As race referee at the Monaco meeting in 1912, he noticed that seaplane design was lagging far behind other aircraft. Since seaplanes promised to be the best solution for long-range passenger service, Mr. Schneider thought that a seaplane race would allow these aircraft to improve more quickly. On December 5th, 1912, at the Aéro-Club de France, he offered a trophy for a seaplane race and proposed a course of at least 150 nautical miles.
This competition was known under various names: Schneider Trophy, Schneider Cup, and Flying Flirt. The official name, in French, was "Coupe d'Aviation Maritime Jacques Schneider". The trophy was a work of art costing 25,000 francs. The aero club winning 3 races in 5 years would retain the cup and the winning pilot would receive 75,000 francs. Each edition of the race was to be hosted by the previous winning country. The races were to be supervised by the Fédération Aéronautique Internationale and the Aero Club in the hosting country.
Each club would be permitted to enter up to three competitors with an equal number of alternates. In 1921 the course was increased to 212 nautical miles, with only one authorized take off, after a 2,5 nautical mile water navigation contest. After 1921, an additional new requirement was added: the seaplane had to remain moored to a buoy for six hours without crew aid. Crowds in excess of 250,000 spectators gathered to watch the Schneider Cup races, proving a keen public interest in this type of competition.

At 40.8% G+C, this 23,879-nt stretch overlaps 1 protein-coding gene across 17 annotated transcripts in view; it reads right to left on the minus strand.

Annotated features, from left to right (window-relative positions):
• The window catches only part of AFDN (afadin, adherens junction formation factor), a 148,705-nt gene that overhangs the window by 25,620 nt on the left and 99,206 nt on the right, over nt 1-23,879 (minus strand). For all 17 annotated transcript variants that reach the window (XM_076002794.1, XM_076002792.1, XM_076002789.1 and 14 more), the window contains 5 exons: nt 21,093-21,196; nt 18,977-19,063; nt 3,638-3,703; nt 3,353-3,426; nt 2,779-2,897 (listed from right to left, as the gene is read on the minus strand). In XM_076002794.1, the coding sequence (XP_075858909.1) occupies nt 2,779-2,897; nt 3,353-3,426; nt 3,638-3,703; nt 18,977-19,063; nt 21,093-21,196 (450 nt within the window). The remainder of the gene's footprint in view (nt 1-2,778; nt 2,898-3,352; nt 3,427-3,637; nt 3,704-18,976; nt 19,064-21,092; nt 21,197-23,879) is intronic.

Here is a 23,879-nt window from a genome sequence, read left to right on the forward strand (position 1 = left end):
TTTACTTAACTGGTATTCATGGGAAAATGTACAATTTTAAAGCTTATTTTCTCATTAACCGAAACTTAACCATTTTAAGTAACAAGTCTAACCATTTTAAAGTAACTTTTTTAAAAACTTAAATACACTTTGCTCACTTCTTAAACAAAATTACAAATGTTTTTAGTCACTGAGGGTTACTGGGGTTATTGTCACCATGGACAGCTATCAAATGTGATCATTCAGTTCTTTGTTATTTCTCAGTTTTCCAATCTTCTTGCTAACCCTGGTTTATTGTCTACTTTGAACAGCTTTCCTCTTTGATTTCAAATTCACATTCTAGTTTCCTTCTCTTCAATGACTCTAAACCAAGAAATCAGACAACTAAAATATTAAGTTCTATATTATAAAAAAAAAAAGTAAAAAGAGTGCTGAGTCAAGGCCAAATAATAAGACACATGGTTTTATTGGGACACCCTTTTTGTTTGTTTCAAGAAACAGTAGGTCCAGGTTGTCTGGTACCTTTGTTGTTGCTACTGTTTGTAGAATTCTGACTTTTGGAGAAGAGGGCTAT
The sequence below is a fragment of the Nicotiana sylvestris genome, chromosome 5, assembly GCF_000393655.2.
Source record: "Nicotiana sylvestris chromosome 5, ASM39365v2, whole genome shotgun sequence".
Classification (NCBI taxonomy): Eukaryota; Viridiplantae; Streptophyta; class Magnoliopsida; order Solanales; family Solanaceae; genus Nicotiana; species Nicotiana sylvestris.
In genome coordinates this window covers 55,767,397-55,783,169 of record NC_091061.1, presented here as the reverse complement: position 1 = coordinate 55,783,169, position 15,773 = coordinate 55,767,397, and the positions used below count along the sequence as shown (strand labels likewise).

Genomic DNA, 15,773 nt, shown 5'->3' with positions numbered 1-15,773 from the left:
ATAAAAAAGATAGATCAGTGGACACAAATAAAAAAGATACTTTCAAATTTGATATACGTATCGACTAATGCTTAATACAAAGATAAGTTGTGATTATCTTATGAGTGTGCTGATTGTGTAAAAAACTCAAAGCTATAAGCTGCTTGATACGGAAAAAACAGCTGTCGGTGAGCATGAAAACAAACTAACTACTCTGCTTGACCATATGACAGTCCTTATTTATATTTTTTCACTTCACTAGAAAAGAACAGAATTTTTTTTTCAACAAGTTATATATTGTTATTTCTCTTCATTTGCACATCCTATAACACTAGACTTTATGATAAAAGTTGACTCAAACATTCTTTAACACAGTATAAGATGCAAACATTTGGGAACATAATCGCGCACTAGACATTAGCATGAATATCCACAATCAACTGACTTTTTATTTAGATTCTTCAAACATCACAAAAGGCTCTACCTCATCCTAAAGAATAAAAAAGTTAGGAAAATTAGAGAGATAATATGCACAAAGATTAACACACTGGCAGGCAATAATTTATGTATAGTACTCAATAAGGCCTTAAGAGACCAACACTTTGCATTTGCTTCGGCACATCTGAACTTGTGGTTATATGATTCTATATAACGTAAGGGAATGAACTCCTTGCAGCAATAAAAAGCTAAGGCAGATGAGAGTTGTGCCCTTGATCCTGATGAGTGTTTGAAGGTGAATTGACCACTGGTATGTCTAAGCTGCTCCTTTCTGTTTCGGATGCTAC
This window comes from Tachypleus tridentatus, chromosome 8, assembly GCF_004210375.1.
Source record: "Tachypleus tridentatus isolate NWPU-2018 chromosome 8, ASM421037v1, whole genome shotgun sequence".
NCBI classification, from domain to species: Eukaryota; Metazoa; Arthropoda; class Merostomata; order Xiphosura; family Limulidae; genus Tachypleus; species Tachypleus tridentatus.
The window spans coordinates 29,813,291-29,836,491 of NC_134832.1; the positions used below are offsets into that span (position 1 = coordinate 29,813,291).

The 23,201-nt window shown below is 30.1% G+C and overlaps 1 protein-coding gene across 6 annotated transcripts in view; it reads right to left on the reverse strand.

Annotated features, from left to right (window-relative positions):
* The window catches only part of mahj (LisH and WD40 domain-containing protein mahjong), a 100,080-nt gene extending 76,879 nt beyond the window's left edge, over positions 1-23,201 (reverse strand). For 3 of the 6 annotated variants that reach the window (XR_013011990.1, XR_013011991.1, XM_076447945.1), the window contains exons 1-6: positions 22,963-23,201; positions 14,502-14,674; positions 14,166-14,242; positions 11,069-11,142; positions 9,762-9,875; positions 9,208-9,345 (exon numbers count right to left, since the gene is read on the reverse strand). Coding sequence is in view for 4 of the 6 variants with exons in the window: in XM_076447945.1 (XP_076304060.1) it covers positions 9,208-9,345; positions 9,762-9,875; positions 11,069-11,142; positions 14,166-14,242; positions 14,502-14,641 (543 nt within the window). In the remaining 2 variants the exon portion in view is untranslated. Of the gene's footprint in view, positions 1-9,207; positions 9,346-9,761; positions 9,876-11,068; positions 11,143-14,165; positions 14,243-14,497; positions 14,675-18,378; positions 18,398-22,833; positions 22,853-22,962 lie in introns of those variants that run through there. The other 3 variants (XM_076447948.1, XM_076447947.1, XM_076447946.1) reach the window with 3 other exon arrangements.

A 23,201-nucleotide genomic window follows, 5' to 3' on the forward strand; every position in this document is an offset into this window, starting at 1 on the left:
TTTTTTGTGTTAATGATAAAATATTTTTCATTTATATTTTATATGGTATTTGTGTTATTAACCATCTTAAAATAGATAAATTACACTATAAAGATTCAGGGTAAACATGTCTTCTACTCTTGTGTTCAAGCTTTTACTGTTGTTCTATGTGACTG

From The Schneider Trophy by Pierre Pecastaingts and Gib Dickerhoof
To cool the aircraft's enormously powerful Rolls-Royce R engine without causing drag, the wing surfaces and the tops of the floats were constructed as double-skinned surface radiators in which the engine-cooling water flowed as a film. The oil was cooled by passing down the length of the fuselage in parallel pipes, then cascading down inside the tail-fin into a collector tank. All external surfaces were smooth and were assembled with 'flush' (countersunk) riveting - an advanced new technique at the time.
No doubt the most difficult problem set by the S.6Bs was in control and handling, particularly at take-off. This was due to the effect of the low air speed of a coarse fixed-pitch propeller at large throttle openings. When the first S.6B S1595 was delivered, it was found impossible to take off because of its continual yawing on the water. The propeller had been specially designed for the S.6B and was 8 ft 6 in in diameter. Eventually, after interchange with the S.6A propeller and further experiments, one of 9 ft 2 in diameter was found to be the most efficient and was used in the contest.